When we look around us in these days it is easy to know Christmas is approaching! The sights and sounds surround us all – lights, decorations, music and celebrations.
But at the first Christmas there were only a few people who knew what was happening. They, too, struggled to make sense of it even as they rejoiced at the news.
And some must have lived to regret that they didn’t know.
“Sorry, I’m full up. I’ve no room left. If you’re stuck, try the stable around the back.”
What must the inn-keeper have thought years later when people came around to look for the place where Jesus was born? They reminded him of the night he turned away the travel-weary tradesman and his pregnant wife from the north. He was so busy seeing after his pre-booked guests that he missed the greatest privilege imaginable — that the Son of God could have been born in a room in his house. It’s little wonder he remained anonymous — ashamed to admit it later.
Christians celebrate the birth of Christ because this was the moment God changed the course of human history. Our God chose to take on our humanity, to walk among us as a person in our world of love, pain, joy, hurt, tears, laughter, the noise, the silence and the messiness of ordinary life. Through his life he showed us how to love, how to forgive, how to share and how to listen. He told us that we are all equal and showed us how we should treat one another.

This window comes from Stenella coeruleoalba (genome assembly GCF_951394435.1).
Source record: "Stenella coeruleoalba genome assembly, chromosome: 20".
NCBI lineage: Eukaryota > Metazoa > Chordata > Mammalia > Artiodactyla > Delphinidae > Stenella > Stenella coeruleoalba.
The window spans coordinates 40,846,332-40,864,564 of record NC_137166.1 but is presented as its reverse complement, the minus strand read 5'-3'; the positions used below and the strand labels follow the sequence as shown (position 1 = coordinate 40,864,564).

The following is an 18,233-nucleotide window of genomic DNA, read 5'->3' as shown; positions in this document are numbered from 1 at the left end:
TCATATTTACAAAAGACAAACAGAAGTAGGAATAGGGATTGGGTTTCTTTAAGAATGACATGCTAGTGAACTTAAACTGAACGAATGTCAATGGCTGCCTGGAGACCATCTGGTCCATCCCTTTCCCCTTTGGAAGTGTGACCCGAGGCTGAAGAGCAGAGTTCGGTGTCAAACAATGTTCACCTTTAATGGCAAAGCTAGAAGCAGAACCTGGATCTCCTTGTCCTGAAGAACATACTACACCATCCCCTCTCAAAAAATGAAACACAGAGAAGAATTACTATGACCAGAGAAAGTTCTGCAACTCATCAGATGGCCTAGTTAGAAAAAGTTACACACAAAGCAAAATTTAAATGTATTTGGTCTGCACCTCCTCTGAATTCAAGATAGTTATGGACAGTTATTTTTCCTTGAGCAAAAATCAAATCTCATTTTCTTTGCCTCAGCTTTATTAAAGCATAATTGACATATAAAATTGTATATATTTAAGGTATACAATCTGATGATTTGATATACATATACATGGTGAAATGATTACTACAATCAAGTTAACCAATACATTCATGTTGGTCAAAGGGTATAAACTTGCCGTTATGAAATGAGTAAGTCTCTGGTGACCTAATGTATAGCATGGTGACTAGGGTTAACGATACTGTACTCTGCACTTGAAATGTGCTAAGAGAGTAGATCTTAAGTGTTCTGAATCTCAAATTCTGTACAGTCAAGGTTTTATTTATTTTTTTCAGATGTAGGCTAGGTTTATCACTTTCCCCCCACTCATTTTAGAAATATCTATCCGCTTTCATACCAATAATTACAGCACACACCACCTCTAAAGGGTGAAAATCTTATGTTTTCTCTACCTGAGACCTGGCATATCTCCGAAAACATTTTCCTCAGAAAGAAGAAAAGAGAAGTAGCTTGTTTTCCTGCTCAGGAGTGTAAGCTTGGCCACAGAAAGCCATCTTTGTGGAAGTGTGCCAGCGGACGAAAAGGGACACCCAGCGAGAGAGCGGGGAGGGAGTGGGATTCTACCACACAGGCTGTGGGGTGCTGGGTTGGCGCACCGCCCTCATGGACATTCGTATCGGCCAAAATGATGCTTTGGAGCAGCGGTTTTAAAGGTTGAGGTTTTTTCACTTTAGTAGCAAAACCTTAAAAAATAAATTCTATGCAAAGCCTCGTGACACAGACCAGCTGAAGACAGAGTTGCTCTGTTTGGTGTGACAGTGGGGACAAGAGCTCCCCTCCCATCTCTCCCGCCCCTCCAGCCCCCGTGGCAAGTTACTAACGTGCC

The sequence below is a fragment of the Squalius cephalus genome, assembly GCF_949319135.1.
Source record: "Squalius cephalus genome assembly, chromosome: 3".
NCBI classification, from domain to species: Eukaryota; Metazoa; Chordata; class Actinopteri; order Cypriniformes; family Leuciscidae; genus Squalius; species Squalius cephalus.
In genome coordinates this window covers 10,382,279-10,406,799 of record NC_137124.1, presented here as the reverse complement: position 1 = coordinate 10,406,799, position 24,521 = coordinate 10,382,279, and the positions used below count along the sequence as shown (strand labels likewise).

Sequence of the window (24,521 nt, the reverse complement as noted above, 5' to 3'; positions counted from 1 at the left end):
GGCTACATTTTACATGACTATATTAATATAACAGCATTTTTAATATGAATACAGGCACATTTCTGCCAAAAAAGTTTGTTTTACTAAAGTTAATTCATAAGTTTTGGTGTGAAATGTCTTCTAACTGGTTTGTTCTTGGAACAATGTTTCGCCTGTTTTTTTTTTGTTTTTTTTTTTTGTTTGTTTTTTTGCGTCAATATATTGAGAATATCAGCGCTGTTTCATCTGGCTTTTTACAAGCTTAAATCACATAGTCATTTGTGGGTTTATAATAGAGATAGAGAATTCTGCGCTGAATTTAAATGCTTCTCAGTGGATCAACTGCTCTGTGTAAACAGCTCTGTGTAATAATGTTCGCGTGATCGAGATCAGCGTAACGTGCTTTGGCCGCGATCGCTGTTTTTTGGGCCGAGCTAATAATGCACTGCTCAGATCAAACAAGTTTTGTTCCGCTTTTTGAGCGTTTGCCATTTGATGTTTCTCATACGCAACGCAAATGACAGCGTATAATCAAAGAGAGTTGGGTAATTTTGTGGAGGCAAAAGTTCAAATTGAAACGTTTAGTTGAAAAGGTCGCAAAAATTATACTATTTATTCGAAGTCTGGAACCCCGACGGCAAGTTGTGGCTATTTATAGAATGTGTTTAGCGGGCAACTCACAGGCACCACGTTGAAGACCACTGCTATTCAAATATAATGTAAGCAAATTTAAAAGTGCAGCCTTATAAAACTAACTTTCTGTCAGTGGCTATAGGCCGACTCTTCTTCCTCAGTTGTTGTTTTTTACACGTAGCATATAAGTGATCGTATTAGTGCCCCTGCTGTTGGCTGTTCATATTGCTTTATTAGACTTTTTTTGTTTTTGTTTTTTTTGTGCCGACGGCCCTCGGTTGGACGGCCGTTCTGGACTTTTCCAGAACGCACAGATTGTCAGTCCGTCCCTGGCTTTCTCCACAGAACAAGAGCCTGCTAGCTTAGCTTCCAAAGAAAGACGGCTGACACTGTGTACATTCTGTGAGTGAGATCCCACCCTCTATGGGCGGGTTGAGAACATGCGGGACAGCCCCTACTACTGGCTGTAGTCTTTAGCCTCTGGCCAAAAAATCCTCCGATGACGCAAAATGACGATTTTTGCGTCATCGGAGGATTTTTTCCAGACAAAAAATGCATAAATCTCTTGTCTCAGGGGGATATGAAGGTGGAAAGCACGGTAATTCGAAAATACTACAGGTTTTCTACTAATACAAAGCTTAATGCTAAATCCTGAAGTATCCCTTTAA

Christmas is not about a magical event, a Cinderella story without midnight. Rather its very centre speaks of humiliation, pain and forced fleeing. The Christmas story mirrors the struggles that are being experienced within our own world and within our own hearts. It is within our own personal tragedies and struggles — the death of loved ones, lost marriages, lost families, lost health, lost jobs, tiredness and frustration — that we meet Christ.
Hence, in truth, we can celebrate at Christ’s birth without denying or trivialising the reality of evil in our world and the real pain in our lives.
Christmas promises Emmanuel, God-is-with-us (Matt. 1:23). God’s presence in our lives redeems because knowing that God is with us is what empowers us to give up bitterness, to forgive and to move beyond cynicism towards hope. When God is with us then pain and happiness are not mutually exclusive and the agonies and riddles of life do not rule out deep meaning and deep joy.
We give thanks at this time with family, friends and all who are close to us for the many ways we encounter Christ during the year in our lives. These times include all the ups and downs of life when out of love for one another and in gratitude to God we both receive and reflect his light.
Our prayer is that this Christmas time will be a time of deepening our awareness of the presence of Christ who is active in our world – even where we least expect to find him; that we may find ways where we can meet Christ as we reach out to others with his compassion, hope, love, joy and peace.